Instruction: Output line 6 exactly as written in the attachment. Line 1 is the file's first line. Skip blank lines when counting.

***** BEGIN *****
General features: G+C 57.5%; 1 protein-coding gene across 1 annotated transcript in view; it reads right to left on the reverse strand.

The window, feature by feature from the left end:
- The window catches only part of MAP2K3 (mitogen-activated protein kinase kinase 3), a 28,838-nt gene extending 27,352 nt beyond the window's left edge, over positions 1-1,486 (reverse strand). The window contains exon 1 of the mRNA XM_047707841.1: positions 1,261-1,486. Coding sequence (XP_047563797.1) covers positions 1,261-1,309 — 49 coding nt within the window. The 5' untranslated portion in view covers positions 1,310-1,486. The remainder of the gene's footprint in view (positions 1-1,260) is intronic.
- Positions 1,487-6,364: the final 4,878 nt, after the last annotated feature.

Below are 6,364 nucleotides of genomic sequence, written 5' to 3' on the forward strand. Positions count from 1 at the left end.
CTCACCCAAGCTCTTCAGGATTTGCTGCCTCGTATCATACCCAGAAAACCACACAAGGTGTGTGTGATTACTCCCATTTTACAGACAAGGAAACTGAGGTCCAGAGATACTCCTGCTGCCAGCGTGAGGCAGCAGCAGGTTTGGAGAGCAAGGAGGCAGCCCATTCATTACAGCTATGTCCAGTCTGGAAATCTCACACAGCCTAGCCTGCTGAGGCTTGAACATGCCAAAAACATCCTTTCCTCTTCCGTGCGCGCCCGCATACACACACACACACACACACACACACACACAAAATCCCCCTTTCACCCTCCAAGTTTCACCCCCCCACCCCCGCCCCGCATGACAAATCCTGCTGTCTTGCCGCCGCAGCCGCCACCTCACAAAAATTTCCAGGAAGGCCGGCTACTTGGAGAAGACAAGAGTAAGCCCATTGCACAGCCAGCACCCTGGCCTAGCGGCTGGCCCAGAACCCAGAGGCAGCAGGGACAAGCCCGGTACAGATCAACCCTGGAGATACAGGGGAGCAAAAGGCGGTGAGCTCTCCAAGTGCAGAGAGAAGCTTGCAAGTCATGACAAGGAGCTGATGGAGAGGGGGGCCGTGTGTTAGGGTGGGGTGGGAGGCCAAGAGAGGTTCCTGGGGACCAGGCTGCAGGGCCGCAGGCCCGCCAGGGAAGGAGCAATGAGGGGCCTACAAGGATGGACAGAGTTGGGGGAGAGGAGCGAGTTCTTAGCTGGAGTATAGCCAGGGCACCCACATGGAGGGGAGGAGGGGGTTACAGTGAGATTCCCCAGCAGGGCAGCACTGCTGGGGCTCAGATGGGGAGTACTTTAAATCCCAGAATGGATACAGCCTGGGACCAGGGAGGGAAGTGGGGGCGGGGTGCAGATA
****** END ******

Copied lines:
CTCACCCAAGCTCTTCAGGATTTGCTGCCTCGTATCATACCCAGAAAACCACACAAGGTGTGTGTGATTACTCCCATTTTACAGACAAGGAAACTGAGGTCCAGAGATACTCCTGCTGCCAGCGTGAGGCAGCAGCAGGTTTGGAGAGCAAGGAGGCAGCCCATTCATTACAGCTATGTCCAGTCTGGAAATCTCACACAGCCTAGCCTGCTGAGGCTTGAACATGCCAAAAACATCCTTTCCTCTTCCGTGCGCGCCCGCATACACACACACACACACACACACACACACACAAAATCCCCCTTTCACCCTCCAAGTTTCACCCCCCCACCCCCGCCCCGCATGACAAATCCTGCTGTCTTGCCGCCGCAGCCGCCACCTCACAAAAATTTCCAGGAAGGCCGGCTACTTGGAGAAGACAAGAGTAAGCCCATTGCACAGCCAGCACCCTGGCCTAGCGGCTGGCCCAGAACCCAGAGGCAGCAGGGACAAGCCCGGTACAGATCAACCCTGGAGATACAGGGGAGCAAAAGGCGGTGAGCTCTCCAAGTGCAGAGAGAAGCTTGCAAGTCATGACAAGGAGCTGATGGAGAGGGGGGCCGTGTGTTAGGGTGGGGTGGGAGGCCAAGAGAGGTTCCTGGGGACCAGGCTGCAGGGCCGCAGGCCCGCCAGGGAAGGAGCAATGAGGGGCCTACAAGGATGGACAGAGTTGGGGGAGAGGAGCGAGTTCTTAGCTGGAGTATAGCCAGGGCACCCACATGGAGGGGAGGAGGGGGTTACAGTGAGATTCCCCAGCAGGGCAGCACTGCTGGGGCTCAGATGGGGAGTACTTTAAATCCCAGAATGGATACAGCCTGGGACCAGGGAGGGAAGTGGGGGCGGGGTGCAGATA